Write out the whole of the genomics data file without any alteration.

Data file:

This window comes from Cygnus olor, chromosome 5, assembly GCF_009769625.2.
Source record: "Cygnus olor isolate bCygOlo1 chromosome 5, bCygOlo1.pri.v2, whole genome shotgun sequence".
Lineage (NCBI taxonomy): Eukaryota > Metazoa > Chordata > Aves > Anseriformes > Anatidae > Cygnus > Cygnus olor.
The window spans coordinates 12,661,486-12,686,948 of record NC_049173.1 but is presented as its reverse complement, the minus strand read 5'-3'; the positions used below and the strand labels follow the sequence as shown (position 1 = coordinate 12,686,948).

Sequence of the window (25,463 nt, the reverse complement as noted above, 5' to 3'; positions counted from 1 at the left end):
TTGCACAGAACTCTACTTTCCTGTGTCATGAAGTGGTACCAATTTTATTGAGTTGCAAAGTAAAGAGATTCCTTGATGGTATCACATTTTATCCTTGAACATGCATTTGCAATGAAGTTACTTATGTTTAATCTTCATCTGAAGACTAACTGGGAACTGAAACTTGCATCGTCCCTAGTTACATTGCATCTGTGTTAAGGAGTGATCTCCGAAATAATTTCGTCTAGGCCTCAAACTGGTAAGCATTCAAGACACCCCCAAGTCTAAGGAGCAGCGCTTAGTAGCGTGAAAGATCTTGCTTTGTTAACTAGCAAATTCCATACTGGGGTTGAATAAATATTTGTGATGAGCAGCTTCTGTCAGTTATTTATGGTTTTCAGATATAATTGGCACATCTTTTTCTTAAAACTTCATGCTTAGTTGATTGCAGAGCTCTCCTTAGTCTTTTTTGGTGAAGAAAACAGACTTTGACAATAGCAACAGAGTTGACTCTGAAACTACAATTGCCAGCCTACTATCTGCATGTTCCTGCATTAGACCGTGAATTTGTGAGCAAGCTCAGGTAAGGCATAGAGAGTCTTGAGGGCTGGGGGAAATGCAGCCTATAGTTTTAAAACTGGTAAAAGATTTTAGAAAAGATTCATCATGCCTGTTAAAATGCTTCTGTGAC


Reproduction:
This window comes from Cygnus olor, chromosome 5, assembly GCF_009769625.2.
Source record: "Cygnus olor isolate bCygOlo1 chromosome 5, bCygOlo1.pri.v2, whole genome shotgun sequence".
Lineage (NCBI taxonomy): Eukaryota > Metazoa > Chordata > Aves > Anseriformes > Anatidae > Cygnus > Cygnus olor.
The window spans coordinates 12,661,486-12,686,948 of record NC_049173.1 but is presented as its reverse complement, the minus strand read 5'-3'; the positions used below and the strand labels follow the sequence as shown (position 1 = coordinate 12,686,948).

Sequence of the window (25,463 nt, the reverse complement as noted above, 5' to 3'; positions counted from 1 at the left end):
TTGCACAGAACTCTACTTTCCTGTGTCATGAAGTGGTACCAATTTTATTGAGTTGCAAAGTAAAGAGATTCCTTGATGGTATCACATTTTATCCTTGAACATGCATTTGCAATGAAGTTACTTATGTTTAATCTTCATCTGAAGACTAACTGGGAACTGAAACTTGCATCGTCCCTAGTTACATTGCATCTGTGTTAAGGAGTGATCTCCGAAATAATTTCGTCTAGGCCTCAAACTGGTAAGCATTCAAGACACCCCCAAGTCTAAGGAGCAGCGCTTAGTAGCGTGAAAGATCTTGCTTTGTTAACTAGCAAATTCCATACTGGGGTTGAATAAATATTTGTGATGAGCAGCTTCTGTCAGTTATTTATGGTTTTCAGATATAATTGGCACATCTTTTTCTTAAAACTTCATGCTTAGTTGATTGCAGAGCTCTCCTTAGTCTTTTTTGGTGAAGAAAACAGACTTTGACAATAGCAACAGAGTTGACTCTGAAACTACAATTGCCAGCCTACTATCTGCATGTTCCTGCATTAGACCGTGAATTTGTGAGCAAGCTCAGGTAAGGCATAGAGAGTCTTGAGGGCTGGGGGAAATGCAGCCTATAGTTTTAAAACTGGTAAAAGATTTTAGAAAAGATTCATCATGCCTGTTAAAATGCTTCTGTGAC